Upon his return to Ellinburg Tomas finds that his businesses and his territory have all been stolen from him by outsiders from another country. With veterans from the war that were part of his company and crew along with Jochan, his younger brother and his crew too offering the battle-scarred soldiers jobs, an income and a future Tomas reforms The Pious Men. Setting out to take back his businesses, his streets and reclaim everything that was his before he went off to war taking on the foreigners and other returning gang leaders alike and that’s the crux of the story. As the story escalates and builds to its explosive finale, there are, however, added reasons (and slight twists) as to why Tomas needs to consolidate his power in Ellinburg that are revealed during the course of the book.
There is more than enough action to please in the bloody battles, gangland warfare, power struggles and turf wars that take place on the streets of Ellinburg but Priest of Bones is also a very character-driven read with a great story that unfolds too.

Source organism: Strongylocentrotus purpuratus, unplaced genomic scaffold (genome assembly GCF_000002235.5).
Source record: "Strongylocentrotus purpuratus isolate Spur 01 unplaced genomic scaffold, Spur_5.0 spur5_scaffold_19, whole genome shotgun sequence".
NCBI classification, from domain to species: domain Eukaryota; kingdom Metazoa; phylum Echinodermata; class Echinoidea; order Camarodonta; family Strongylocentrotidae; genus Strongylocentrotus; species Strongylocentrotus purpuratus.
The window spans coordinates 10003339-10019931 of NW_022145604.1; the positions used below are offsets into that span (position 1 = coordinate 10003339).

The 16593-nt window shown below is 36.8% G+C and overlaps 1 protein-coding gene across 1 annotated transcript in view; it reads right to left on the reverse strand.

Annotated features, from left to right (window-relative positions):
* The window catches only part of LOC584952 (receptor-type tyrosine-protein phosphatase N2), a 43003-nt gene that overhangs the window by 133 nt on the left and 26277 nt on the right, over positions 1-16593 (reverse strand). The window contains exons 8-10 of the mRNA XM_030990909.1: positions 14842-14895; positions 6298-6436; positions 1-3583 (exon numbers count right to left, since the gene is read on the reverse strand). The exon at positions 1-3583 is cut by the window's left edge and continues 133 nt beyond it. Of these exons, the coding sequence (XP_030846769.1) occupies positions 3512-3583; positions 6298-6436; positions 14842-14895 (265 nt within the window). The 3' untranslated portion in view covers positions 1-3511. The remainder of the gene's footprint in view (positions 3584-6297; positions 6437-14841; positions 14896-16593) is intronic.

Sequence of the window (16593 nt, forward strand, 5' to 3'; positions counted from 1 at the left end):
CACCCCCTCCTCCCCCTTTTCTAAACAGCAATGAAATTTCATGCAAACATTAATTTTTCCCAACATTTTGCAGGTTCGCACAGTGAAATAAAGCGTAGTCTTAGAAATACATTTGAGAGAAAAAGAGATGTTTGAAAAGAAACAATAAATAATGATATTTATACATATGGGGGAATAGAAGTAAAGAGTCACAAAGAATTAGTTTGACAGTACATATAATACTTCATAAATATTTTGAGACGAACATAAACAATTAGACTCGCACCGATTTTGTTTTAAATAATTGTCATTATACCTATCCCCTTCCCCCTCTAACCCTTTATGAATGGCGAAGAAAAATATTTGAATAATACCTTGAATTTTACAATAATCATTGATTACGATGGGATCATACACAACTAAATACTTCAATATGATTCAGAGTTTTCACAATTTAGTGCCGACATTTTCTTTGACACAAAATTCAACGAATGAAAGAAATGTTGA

Priest of Bones is written in the first person perspective and narrated by Tomas Piety but also features a large cast of ensemble characters. The war in Abingon was hard and harsh and it has taken its toll on those who survived, all have scars, some you can see, others you can’t and many of The Pious Men are suffering from battle shock (PTSD). Some of them are downright bad and all of them have questionable morals coming firmly from the ‘shades of grey‘ school of miscreant characters.